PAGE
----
Court cases reveal Philly's weak history of punishing dogfighters.
Philadelphia’s most recent dogfighting trial was scheduled last Wednesday morning in courtroom 904 at 11 a.m. The case folder read, “The Commonwealth vs. Anthony Clark.” By noon, Prosecutor Barbara Paul was pacing the hallway. The defense attorney hadn’t shown yet. Odds were when he did show, he’d probably have some reason to ask the judge for a continuance—try to postpone the trial until the Vick storm passed.
The Philadelphia Eagles’ signing of Michael Vick was having consequences right here in this courtroom. For her part, Paul didn’t want a postponement. She had a half dozen police officers and PSPCA officials waiting to testify. Plus, the Vick outcry could only work to her advantage. Ever since being appointed as Philly’s animal cruelty prosecutor last year, Paul has successfully put down 40 cases, including four dogfighting felonies. But none of these animal cruelty convictions led to actual jail time.
“It’s very, very rare for judges to give prison time for dogfighting in Philadelphia,” said George Bengal, the PSPCA Director of Law Enforcement. “It’s just not a priority here.”
According to the Humane Society of the United States, Pennsylvania’s dogfighting statute ranks among the strictest in the nation. It’s a third degree felony punishable by up to seven years–but that’s just on paper. A review of court records shows that even Philly’s worst dogfighters usually get slaps on the wrists, or even just probation.
PSPCA Humane Officer Tara Loller couldn’t stand it if the man on trial today, Anthony Clark, became the next Philly dogfighter to enjoy a light sentence. As the people inside the courtroom waited for the day’s proceedings to begin, Loller sat on a bench in the hall and sighed.
“Wasting time … ” she said.
With every passing hour away from the street, Loller was falling further behind on her caseload. On average there are about 75 complaints of animal fighting each month in Philadelphia. The work never stops, and it pained Loller—on the job for a little under a year—to think of the complaint calls she was missing. But she was determined to testify. She was the responding officer on the Clark case, which stretched back to January when police officers set up surveillance on his N. Avondale street address.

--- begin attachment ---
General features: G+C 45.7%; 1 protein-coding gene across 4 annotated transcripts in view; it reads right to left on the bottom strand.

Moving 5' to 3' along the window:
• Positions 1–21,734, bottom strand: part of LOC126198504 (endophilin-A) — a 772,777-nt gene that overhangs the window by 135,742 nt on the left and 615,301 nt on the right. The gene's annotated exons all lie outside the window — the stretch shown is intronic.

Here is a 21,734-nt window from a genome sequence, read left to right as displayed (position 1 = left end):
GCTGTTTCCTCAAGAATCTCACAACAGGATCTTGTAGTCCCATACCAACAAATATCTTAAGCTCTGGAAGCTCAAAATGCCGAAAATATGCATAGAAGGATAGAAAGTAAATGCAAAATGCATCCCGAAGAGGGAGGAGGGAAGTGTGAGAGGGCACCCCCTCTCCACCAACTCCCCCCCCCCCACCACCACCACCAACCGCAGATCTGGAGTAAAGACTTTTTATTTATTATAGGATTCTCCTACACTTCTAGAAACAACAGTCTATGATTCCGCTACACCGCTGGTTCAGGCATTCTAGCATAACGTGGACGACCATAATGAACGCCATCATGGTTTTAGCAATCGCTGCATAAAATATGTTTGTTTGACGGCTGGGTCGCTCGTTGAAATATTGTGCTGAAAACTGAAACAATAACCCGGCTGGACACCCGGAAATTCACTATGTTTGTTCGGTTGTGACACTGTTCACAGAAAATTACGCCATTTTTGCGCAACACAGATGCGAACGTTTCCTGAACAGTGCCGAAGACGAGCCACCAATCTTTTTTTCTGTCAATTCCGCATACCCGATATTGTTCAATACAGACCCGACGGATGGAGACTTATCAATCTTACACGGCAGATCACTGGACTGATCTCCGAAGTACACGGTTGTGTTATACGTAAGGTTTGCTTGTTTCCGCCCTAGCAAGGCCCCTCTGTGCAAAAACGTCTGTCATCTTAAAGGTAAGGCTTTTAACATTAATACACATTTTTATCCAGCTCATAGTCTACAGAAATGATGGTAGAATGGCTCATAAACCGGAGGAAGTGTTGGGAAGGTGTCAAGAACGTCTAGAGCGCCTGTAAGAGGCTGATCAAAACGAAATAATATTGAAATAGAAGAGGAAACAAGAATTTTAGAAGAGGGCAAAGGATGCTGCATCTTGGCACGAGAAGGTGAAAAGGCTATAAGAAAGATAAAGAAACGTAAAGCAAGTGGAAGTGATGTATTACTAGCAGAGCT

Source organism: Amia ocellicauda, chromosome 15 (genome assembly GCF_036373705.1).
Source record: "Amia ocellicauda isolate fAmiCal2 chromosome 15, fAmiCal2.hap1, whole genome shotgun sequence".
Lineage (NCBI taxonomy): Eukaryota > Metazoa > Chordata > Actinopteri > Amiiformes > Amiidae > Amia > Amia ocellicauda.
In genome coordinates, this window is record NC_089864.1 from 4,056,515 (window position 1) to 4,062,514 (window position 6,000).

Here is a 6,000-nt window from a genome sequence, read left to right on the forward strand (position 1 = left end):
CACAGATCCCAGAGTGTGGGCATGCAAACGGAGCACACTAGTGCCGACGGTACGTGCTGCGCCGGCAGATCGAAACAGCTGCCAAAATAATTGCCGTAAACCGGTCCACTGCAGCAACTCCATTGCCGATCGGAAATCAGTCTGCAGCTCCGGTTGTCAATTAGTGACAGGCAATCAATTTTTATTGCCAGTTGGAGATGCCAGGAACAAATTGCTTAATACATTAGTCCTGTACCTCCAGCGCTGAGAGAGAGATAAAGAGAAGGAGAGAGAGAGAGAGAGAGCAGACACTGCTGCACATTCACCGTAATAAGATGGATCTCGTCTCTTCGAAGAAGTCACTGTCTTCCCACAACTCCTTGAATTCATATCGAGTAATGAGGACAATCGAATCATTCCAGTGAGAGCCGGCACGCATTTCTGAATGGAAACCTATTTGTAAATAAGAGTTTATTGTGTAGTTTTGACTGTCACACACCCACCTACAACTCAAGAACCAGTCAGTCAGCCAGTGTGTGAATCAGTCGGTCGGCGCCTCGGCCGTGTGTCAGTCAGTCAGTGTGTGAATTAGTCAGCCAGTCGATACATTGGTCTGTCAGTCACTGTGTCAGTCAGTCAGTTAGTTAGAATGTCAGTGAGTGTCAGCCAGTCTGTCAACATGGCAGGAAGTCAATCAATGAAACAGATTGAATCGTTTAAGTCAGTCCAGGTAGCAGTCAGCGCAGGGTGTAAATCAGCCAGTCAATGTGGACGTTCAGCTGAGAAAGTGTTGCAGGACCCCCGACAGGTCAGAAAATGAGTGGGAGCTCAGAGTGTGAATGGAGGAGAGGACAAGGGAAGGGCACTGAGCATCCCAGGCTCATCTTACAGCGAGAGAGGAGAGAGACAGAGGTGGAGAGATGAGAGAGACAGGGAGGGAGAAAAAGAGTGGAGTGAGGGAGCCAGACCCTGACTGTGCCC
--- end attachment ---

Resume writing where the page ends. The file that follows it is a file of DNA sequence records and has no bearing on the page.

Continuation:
The 37-year-old Clark has a criminal history for rape and attempted murder. Those cases did not result in convictions. On the night of his latest arrest he was busted selling crack from his porch. When police went inside, they found five chained-up and caged pit bulls in his squalid basement.
Two of the dogs were near death. As responding officer, Loller photographed the injured dogs during their hours of grueling emergency surgery. The pictures of the broken dogs were in a folder on her lap. She was looking forward to showing them to Clark.
“I want him to see the extent of what he did to these dogs,” she said.
Of the five pit bulls tied-up and caged in Clark’s basement the night of his arrest, two of the adult males had the worst wounds. The black one with the blue eyes–who PSPCA vets later named Ren—had infected bites to his nose making it difficult for him to breathe. The tan one with the white patch across his head—renamed Stimpy—whimpered in a cage, unable to put any weight on his right leg.
Experts say fight dogs are either bred as “boxers” or “wrestlers.” A “boxer” will grab an opponent’s head and maul it till the dog collapses from blood loss. Whereas a “wrestler” will go after his opponent’s limbs and try to take him down that way.
From the deep, infected wound on the back of Stimpy’s right leg, it was probable that he had been matched against a wrestler.
Worse, the lower part of Stimpy’s leg was rigidly bent back towards his body, an injury Loller had never seen before.
“He looked extremely sad and in excruciating pain,” said Loller.
Loller wanted to see remorse on Clark’s face. Like the remorse Philadelphia and the rest of the nation has been waiting to see on the face of one particular dogfighter: Michael Vick.
Like it or not, Vick, a felon who fought dogs as sport, and then shot, hung or drowned them if they couldn’t win him tens of thousands of dollars, is now a part of our city’s collective identity—a potential hero to many if he again dominates on the football field. Unfortunately, he’s already proven to be a hero of sorts. Experts say they’ve seen a direct increase in Philadelphia dogfighting since Vick’s 2007 arrest and incarceration.
“Philly’s always been a Mecca of dogfighting, but after Vick it exploded,” said Bengal. “He’s an idol.”
Well, now the idol’s wearing green. And even before Vick accepted a two-year contract that could net him nearly $10 million, Philly dogfighting was up drastically from last year. The PSPCA has investigated over 400 animal cruelty cases so far this year, compared to only 237 in all of 2008.
The only way Vick can begin to make up for his heinous crimes is by dedicating a generous portion of his salary to animal welfare organizations here. After that, shut up and go win us a Super Bowl.
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